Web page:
Leading service organizations have implemented advanced planning systems, like Vanguard Predictive Planning™, developed to manage spare parts.
Managing an inventory of spare parts to support an organization’s operations is critical, yet is one of the most challenging operations for most organizations.
Having an established S&OP process is key during unprecedented such as these to deal with the disruptions that arise in a pandemic.
In an integrated supply chain, organizations can act proactively throughout the supply chain in order to avoid breakdowns and improve overall efficiency.
For retailers who are still not prepared for the rapid omnichannel switch, now is the time to take action. Retailers will have to redesign their supply chains.
Major shifts in retail is going to push the importance of e-commerce to new levels, accelerating the shift that has been slowly happening for over a decade.
Organizations are looking for ways to restore operations and redesign supply chains to handle the “new normal.”
Supply chain planning plays a critical role in managing supply and demand challenges both during and after COVID-19.
Despite sales and operations planning (S&OP) its importance, many organizations are unable to achieve effective decision making in their S&OP process.
Without a clear picture of where the supply chain stood when business was halted at the start of the pandemic, restarting a global supply chain can be a daunting task.
The need for advanced supply chain planning has never been more prevalent. Retailers must re-evaluate their supply chain processes given the shift to e-commerce.
What-if scenarios have been proven to be extremely beneficial tool, enabling planners to run simulations based off of demand forecasts and constrained modeling.
COVID-19 has been the biggest disruption to the aviation industry in the past decade, S&OP optimization can aim organizations towards corrective actions
No one can predict the scope of this pandemic. What organizations can do is react in the short-term, prepare for the mid-term, and improve their demand forecasting.
Even in such a time of crisis, and all the uncertainty that comes with it, it is still possible to have a reliable demand planning process.
Today, we discuss how our story’s heroine and her organization responded to the hypothetical scenario in the Cannabis market, discussed in part 1.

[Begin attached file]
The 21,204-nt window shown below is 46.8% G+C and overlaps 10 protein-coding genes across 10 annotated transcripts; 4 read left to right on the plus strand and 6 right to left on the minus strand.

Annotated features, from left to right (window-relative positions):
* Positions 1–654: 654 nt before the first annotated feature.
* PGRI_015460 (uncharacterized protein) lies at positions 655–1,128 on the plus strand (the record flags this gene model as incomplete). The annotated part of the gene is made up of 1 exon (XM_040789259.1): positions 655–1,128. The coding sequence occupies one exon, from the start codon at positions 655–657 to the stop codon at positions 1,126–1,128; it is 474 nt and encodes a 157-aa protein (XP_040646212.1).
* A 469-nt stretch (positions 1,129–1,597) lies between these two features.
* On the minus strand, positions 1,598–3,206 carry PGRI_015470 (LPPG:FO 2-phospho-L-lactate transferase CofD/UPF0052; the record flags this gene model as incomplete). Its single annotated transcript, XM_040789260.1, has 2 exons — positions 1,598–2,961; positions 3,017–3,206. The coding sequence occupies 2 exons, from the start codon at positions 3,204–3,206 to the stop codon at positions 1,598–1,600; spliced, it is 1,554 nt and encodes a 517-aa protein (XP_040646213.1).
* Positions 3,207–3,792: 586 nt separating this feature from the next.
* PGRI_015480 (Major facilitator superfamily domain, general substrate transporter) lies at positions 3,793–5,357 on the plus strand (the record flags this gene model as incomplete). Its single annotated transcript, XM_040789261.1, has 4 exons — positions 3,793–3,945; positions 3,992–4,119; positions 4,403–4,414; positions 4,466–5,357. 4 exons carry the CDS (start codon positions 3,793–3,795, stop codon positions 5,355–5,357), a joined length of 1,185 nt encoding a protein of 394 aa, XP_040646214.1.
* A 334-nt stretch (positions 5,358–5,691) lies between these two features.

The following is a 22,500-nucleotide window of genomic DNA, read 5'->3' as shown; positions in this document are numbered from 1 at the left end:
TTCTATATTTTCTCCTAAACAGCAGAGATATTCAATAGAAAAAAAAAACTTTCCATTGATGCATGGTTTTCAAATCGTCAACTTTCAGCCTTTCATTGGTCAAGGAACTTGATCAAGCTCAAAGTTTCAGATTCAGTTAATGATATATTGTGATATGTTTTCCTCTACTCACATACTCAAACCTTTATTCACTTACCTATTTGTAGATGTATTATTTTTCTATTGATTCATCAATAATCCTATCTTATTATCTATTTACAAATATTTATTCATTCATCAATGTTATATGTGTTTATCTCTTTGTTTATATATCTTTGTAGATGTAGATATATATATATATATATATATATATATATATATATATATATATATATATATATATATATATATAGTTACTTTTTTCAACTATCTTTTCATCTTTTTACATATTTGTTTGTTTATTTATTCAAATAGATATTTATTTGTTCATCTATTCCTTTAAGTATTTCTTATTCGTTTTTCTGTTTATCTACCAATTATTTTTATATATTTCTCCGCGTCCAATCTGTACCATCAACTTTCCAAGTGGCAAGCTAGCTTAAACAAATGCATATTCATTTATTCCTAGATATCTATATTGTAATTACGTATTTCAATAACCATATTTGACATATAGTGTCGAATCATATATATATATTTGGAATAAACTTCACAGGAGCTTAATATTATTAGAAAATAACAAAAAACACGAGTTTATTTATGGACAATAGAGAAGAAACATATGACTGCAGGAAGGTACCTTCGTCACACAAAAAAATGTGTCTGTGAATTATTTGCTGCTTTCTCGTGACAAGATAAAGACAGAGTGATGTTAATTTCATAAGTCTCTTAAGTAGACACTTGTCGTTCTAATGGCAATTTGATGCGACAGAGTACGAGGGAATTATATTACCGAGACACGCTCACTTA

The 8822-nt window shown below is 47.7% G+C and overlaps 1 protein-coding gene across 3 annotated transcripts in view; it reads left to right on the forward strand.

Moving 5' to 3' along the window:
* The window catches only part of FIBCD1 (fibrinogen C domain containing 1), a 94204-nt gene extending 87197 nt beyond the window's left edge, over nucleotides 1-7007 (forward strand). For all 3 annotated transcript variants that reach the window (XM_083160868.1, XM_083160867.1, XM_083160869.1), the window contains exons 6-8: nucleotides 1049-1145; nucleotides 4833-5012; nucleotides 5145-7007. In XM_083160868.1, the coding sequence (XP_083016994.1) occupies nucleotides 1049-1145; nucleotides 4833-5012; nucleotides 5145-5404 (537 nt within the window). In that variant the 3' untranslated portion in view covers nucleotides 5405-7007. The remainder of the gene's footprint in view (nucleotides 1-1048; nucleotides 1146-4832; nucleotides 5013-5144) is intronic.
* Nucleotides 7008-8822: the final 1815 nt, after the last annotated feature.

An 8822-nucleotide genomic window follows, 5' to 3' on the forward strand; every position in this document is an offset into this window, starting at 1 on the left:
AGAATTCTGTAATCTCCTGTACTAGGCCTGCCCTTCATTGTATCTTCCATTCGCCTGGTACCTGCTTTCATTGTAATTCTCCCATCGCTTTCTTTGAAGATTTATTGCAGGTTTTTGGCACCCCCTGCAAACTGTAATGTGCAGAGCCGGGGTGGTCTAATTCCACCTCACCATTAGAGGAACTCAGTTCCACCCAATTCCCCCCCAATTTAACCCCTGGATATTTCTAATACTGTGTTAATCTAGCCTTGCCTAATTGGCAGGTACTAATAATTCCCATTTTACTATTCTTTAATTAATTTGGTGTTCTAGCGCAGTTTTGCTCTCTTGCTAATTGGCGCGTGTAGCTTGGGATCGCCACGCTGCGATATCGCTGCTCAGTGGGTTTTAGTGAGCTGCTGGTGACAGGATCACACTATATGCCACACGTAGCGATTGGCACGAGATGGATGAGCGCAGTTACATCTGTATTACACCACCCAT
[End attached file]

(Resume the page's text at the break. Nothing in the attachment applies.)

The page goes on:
The rapidly changing environment in the Canadian Cannabis space necessitates a fundamental re-think of the supply chain planning infrastructure.
Demand Sensing is the ability to pick up on trends immediately, giving you the ability to analyze demand data and decide how and when to act.
As the disruption caused by the Coronavirus progress, industry observers and analysts expect more shoppers to spend less time in stores and more time buying items online, even after this time of crisis.
Supply chains are becoming increasingly complex. Making sense of the complexities is often manual, time-consuming, and iterative. But it doesn’t have to be.
One industry seems to be thriving as the novel coronavirus, COVID-19, spreads across the world: the hygiene industry. Products like toilet paper have seen dramatic jumps in demand since the virus hit.
Instagram didn’t create or change any product themselves, but the platform did foster a consumer culture in which supply chains must be more adaptive than ever before to keep up with viral trends.
With the term “fast fashion” evolving ever so quickly, fashion enthusiasts are constantly staying one step ahead before the newest and hottest trend comes along.
It is in every company’s best interest to be ready if they were to be affected by internet-breaking campaigns or risk losing these battles to competitors.
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